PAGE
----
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  • In Gansbaai, the largest white shark ever caught was at Danger Point and measured up to 5.9m. The exact world record white shark is a contested issue, but chances are it is between 6-7m.

  • If you see a white shark in the water don’t panic. Chances are high that the shark has already detected you and isn’t interested. White shark attacks are normally associated with poor visibility, so avoid murky conditions.

  • White sharks have a unique system called a “counter current heat exchange”, which keeps their body  tempreture +/- 7C above the surrounding water temperature. 

  • All sharks have an incredibly unique system on the tip of their nose called the “ampillae of Lorenzini”. These are small pores filled with a gel that transmits the electrical currents in the water to the shark’s brain so that it can assess its environment.

  • White sharks give birth to live young (not eggs), and they give birth to 6-8 pups at one time. Pups are usually between 1.0-1.5m in length and are born with teeth.

  • Body language has been a well documented form of shark communication and has identified body arching, jaw gaping, and other postures as specific social tactics.

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Shark armor... what is special about shark skin?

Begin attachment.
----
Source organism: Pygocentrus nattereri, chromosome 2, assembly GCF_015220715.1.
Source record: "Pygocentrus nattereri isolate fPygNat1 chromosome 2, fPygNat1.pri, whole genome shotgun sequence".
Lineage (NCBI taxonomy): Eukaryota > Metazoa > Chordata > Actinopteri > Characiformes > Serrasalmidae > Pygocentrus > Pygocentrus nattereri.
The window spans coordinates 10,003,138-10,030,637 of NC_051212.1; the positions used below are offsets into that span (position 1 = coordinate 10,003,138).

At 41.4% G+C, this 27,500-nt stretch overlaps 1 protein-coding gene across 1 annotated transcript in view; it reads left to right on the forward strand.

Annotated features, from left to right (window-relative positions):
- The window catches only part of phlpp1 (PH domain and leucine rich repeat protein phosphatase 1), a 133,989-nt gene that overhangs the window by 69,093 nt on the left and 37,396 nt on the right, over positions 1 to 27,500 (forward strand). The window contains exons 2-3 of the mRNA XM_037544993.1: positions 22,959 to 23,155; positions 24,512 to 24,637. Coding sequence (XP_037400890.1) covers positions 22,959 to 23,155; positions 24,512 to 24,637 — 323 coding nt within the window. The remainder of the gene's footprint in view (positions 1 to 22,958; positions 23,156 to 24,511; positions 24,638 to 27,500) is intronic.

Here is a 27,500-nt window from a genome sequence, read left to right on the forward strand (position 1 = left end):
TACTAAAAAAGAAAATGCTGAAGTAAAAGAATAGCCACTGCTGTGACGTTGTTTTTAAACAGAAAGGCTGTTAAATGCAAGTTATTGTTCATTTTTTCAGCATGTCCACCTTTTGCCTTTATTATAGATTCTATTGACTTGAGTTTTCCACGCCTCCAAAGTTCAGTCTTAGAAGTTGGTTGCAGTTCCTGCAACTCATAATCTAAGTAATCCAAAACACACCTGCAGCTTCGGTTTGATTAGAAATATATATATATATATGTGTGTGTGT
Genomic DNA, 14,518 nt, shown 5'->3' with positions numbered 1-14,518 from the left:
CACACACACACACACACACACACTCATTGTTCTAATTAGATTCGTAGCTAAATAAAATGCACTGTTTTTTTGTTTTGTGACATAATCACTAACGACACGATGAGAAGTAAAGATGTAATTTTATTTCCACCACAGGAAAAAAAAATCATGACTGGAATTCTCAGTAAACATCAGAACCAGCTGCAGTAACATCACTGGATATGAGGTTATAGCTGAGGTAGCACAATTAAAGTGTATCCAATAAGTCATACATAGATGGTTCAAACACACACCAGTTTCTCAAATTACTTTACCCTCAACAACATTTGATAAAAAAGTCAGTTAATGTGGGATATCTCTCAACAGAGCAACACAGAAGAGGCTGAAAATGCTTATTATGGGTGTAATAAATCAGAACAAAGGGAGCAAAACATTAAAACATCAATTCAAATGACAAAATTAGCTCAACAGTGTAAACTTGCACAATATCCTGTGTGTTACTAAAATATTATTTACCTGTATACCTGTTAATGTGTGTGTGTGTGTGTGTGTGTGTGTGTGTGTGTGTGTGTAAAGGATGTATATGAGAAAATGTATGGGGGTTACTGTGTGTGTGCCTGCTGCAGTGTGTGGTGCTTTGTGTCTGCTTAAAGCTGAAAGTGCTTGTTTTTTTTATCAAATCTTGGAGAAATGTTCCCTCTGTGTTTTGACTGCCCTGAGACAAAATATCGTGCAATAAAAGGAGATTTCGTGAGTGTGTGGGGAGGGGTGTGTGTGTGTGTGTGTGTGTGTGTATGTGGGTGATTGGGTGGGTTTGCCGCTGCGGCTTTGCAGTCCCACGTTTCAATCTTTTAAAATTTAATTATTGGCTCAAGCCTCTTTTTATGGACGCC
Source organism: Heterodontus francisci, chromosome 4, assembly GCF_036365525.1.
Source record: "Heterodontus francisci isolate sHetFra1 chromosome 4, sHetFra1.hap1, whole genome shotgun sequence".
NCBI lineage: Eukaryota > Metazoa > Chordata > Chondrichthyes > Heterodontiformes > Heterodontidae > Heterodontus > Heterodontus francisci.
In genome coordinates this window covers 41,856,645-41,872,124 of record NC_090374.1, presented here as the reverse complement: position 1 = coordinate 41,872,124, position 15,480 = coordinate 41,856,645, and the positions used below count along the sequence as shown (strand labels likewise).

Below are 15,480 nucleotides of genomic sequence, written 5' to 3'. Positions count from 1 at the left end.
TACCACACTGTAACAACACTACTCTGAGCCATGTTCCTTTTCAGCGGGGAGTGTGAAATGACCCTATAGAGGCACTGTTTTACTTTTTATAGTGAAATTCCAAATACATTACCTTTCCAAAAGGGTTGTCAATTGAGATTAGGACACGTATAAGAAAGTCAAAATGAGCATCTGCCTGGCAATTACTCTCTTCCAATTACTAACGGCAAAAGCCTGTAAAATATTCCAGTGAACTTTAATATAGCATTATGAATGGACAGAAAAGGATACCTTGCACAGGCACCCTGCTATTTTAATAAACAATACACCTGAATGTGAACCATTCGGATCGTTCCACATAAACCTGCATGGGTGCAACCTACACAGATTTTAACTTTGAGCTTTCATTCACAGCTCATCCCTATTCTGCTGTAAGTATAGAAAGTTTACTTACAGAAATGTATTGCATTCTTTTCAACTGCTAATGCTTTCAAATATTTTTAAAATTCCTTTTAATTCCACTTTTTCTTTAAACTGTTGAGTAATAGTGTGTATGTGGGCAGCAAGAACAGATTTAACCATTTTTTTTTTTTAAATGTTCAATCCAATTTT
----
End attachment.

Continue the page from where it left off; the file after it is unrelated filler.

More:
Monday, June 18, 2012 |  0 Comment Tags: shark skin,

Author: Michelle Wcisel (Marine Biologist)
To Michelle, a born and bred American from Michigan, the sea resembles another planet within Earth where intelligent "extraterrestrial" beings and thriving systems flourish in the depths where there is neither oxygen nor sunlight. "So many of us gaze at the stars in wonder when we should be looking into our oceans!"

Shark skin is not made up of traditional fish scales.  Rather, they have minature teeth similar to shark teeth in general that interlock (see the close up picture above).  These scales are called "dermal scales".  Recent hydrodynamic research has show how these scales actually bristle like fur and push the water down the shark more efficiently and with less drag.  Check out this incredible talk by Bob Hueter about this miraculous research by clicking http://bit.ly/M5IALg.  Also, some zoologists suggest that early ancestors of sharks developed shark skin before developing teeth and that shark skin is the basis of teeth formation for all modern day animals

So the next time you pet a shark, make sure you go head to tail! 

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